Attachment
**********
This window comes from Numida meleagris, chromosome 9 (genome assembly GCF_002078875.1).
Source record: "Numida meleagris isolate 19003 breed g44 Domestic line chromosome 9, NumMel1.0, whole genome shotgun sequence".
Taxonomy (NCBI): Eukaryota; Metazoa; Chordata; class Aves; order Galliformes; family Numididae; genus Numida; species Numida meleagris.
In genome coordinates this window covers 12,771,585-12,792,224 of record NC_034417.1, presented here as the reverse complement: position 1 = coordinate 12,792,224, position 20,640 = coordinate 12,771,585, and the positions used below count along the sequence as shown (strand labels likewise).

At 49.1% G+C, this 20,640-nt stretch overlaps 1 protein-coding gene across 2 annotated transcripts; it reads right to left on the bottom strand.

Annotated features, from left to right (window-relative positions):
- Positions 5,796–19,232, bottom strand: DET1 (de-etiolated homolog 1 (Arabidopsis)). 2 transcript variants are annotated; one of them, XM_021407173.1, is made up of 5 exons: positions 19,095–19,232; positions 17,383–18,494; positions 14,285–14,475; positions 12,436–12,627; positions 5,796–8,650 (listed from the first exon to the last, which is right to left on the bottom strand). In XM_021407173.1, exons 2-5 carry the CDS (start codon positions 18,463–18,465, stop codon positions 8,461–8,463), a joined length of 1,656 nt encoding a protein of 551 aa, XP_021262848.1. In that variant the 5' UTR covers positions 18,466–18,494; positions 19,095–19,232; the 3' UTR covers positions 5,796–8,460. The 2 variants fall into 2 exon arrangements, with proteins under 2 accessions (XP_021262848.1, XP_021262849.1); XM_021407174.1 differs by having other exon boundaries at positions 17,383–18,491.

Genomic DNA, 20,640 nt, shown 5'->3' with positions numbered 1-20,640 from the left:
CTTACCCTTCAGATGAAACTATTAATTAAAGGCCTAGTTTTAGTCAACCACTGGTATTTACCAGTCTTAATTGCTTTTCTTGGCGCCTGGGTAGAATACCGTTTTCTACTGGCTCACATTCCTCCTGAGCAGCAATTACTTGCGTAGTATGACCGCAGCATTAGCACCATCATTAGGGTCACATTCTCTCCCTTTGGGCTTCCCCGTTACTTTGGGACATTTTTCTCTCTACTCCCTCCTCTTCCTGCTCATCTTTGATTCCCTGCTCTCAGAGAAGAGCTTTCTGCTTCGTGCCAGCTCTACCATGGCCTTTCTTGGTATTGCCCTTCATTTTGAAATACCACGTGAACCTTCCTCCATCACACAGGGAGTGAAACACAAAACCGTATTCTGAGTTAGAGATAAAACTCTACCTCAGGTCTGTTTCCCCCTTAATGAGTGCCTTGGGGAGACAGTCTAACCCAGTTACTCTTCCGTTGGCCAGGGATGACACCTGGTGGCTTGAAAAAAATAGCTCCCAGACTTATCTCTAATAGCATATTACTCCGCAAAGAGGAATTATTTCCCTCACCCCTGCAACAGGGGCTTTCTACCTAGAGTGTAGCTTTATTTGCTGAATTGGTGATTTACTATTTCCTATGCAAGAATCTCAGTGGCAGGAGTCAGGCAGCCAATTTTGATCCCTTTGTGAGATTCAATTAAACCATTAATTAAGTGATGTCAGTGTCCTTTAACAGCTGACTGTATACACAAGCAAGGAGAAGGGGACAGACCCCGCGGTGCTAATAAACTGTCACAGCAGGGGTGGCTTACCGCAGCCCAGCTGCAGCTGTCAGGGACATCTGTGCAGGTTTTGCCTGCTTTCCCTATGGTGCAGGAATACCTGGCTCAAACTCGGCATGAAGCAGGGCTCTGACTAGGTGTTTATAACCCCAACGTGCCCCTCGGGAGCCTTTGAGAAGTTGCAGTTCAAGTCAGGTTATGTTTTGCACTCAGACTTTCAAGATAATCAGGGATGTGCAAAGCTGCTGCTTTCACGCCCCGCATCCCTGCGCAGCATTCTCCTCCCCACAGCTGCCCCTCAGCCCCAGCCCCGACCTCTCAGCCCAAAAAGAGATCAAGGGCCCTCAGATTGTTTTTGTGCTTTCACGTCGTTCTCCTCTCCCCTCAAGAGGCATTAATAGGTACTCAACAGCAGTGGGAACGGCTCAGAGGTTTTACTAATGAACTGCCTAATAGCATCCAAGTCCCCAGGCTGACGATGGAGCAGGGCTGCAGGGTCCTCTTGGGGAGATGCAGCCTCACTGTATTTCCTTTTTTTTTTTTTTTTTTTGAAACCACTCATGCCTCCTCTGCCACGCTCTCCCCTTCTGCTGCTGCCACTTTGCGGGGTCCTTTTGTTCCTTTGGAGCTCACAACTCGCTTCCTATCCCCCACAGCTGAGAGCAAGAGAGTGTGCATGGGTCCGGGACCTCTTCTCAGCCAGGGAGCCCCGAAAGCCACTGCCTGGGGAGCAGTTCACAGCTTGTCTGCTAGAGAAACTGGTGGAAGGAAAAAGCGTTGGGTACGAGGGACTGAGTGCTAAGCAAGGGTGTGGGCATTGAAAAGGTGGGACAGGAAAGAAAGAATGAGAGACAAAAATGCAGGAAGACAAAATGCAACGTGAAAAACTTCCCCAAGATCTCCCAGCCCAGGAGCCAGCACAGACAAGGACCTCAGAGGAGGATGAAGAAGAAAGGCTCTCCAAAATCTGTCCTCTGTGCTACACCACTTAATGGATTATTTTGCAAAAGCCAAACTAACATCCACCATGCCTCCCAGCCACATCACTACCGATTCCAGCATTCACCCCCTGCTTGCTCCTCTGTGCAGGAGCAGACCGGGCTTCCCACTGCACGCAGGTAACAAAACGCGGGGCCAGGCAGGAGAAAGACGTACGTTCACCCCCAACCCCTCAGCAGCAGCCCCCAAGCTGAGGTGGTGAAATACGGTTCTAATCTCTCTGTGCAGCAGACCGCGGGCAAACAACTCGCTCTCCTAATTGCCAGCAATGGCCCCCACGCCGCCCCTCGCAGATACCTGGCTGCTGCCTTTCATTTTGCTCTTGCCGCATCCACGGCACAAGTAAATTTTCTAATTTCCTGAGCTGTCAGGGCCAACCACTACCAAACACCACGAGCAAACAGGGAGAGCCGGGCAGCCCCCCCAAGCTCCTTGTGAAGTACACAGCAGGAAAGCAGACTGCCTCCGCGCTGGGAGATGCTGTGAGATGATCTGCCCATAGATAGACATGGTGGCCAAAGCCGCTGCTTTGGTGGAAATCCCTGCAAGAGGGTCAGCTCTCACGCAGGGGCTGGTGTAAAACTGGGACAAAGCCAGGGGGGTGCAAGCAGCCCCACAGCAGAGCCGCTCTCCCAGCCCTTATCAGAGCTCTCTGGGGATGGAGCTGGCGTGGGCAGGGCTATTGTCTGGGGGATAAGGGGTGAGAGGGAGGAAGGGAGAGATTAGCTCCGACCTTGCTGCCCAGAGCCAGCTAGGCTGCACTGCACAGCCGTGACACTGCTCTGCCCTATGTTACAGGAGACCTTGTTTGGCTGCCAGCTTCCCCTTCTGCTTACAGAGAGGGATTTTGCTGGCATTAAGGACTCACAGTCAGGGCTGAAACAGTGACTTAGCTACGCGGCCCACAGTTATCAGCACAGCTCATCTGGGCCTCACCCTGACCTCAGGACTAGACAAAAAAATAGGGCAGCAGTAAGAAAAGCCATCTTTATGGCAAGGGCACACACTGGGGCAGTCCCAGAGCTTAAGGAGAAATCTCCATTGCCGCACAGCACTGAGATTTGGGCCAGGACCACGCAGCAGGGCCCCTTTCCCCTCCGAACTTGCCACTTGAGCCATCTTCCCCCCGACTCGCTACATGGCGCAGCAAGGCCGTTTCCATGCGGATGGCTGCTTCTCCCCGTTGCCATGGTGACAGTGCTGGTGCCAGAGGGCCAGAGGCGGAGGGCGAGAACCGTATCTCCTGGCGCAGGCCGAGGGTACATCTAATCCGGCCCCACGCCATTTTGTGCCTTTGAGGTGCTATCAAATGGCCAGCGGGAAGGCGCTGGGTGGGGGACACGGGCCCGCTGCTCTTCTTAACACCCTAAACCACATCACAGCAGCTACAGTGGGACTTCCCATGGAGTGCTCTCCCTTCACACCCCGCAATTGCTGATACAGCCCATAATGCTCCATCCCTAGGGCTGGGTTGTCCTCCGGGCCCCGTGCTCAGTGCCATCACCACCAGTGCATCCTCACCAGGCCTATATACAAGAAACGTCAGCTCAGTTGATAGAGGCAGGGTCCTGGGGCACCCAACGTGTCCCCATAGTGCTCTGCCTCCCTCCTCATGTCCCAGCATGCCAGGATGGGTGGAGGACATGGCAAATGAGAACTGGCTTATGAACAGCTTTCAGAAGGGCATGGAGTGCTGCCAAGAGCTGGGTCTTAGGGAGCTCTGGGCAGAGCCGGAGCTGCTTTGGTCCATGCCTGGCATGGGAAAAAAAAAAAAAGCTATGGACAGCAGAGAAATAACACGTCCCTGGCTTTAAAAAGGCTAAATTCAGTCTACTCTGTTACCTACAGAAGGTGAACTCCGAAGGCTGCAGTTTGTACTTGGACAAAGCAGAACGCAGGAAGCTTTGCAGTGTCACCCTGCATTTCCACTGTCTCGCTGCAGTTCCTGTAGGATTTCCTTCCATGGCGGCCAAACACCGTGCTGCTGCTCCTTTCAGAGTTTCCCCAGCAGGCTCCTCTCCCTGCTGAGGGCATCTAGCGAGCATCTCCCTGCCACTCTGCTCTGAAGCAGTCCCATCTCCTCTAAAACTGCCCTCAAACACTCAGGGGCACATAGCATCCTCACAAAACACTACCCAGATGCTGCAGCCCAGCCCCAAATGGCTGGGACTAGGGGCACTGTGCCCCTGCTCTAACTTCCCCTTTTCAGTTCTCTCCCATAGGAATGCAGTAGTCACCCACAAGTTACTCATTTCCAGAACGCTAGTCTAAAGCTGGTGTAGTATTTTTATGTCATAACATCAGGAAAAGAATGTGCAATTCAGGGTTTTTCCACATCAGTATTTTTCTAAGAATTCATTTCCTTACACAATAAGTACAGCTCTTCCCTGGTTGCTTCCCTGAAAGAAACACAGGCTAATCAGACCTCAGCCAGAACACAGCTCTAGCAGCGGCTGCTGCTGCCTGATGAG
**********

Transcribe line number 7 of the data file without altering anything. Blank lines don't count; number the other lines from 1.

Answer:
- Positions 5,796–19,232, bottom strand: DET1 (de-etiolated homolog 1 (Arabidopsis)). 2 transcript variants are annotated; one of them, XM_021407173.1, is made up of 5 exons: positions 19,095–19,232; positions 17,383–18,494; positions 14,285–14,475; positions 12,436–12,627; positions 5,796–8,650 (listed from the first exon to the last, which is right to left on the bottom strand). In XM_021407173.1, exons 2-5 carry the CDS (start codon positions 18,463–18,465, stop codon positions 8,461–8,463), a joined length of 1,656 nt encoding a protein of 551 aa, XP_021262848.1. In that variant the 5' UTR covers positions 18,466–18,494; positions 19,095–19,232; the 3' UTR covers positions 5,796–8,460. The 2 variants fall into 2 exon arrangements, with proteins under 2 accessions (XP_021262848.1, XP_021262849.1); XM_021407174.1 differs by having other exon boundaries at positions 17,383–18,491.